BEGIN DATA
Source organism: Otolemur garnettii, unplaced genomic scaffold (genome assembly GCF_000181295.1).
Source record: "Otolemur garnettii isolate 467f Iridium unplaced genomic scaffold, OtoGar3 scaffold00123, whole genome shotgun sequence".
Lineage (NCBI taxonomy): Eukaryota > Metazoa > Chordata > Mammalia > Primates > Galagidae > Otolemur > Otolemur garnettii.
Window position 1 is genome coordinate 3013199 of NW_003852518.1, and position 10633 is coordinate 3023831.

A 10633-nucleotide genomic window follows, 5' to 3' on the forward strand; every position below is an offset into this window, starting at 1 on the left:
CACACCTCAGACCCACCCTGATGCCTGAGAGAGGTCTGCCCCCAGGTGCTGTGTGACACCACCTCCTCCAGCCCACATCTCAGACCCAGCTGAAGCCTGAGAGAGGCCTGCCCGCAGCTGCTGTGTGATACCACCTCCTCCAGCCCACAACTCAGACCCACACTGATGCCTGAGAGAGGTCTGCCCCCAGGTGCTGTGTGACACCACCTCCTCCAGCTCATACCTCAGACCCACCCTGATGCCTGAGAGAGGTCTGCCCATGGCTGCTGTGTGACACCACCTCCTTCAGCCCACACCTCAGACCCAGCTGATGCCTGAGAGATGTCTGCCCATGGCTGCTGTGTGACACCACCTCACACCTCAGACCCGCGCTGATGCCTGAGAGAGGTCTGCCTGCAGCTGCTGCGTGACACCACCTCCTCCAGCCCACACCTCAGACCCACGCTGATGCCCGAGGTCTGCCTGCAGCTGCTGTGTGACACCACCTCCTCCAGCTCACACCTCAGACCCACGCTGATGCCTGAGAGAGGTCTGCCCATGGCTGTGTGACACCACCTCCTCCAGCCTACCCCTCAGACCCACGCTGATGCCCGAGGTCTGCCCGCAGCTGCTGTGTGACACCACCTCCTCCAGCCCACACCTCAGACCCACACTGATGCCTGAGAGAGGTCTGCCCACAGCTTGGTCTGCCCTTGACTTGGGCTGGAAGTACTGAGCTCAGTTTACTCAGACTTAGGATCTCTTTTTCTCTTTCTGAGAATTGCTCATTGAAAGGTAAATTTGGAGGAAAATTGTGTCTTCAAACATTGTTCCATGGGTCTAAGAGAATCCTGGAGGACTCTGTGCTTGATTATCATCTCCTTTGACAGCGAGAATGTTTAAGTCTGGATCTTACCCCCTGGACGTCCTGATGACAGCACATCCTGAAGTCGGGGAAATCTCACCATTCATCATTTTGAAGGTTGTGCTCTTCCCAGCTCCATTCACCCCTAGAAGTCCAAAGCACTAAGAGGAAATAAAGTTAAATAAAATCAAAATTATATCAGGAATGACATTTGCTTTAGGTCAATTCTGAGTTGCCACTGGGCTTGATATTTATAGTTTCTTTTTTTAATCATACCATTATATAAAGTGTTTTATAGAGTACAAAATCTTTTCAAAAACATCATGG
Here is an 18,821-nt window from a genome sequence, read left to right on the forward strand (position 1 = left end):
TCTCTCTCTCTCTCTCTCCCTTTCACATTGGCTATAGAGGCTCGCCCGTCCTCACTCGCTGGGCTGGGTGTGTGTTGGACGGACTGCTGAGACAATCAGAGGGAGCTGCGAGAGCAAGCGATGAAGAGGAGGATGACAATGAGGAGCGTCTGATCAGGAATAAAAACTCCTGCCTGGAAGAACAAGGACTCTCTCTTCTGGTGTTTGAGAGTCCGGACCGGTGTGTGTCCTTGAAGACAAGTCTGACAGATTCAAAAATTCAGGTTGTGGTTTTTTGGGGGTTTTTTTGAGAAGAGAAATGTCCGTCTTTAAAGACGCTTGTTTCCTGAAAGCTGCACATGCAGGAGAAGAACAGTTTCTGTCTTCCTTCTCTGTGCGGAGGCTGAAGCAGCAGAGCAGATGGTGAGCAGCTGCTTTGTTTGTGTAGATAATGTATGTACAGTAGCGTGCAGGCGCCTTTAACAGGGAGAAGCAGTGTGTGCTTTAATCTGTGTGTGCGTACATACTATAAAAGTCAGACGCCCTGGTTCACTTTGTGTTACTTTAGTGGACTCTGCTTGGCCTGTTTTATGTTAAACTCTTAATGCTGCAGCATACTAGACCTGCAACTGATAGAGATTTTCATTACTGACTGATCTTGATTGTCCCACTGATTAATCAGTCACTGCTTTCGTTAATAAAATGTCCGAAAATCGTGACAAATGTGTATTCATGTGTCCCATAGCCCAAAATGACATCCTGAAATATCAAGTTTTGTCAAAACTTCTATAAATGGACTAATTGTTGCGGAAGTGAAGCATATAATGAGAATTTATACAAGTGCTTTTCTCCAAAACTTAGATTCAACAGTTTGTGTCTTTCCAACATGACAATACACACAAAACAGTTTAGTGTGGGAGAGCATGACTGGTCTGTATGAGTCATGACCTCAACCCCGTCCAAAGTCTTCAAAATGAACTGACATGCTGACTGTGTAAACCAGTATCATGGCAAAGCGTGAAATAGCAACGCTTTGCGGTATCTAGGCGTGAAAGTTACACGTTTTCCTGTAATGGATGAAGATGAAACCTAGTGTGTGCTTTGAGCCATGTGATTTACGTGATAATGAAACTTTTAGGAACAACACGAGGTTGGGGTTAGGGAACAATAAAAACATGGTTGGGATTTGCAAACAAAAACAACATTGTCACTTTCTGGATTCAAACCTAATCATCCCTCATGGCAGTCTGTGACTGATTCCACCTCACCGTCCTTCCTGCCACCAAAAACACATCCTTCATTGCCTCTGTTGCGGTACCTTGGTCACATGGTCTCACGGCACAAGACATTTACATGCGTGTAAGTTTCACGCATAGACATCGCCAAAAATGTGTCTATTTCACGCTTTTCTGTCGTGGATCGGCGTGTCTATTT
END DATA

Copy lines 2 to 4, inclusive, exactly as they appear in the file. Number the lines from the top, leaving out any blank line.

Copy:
Source record: "Otolemur garnettii isolate 467f Iridium unplaced genomic scaffold, OtoGar3 scaffold00123, whole genome shotgun sequence".
Lineage (NCBI taxonomy): Eukaryota > Metazoa > Chordata > Mammalia > Primates > Galagidae > Otolemur > Otolemur garnettii.
Window position 1 is genome coordinate 3013199 of NW_003852518.1, and position 10633 is coordinate 3023831.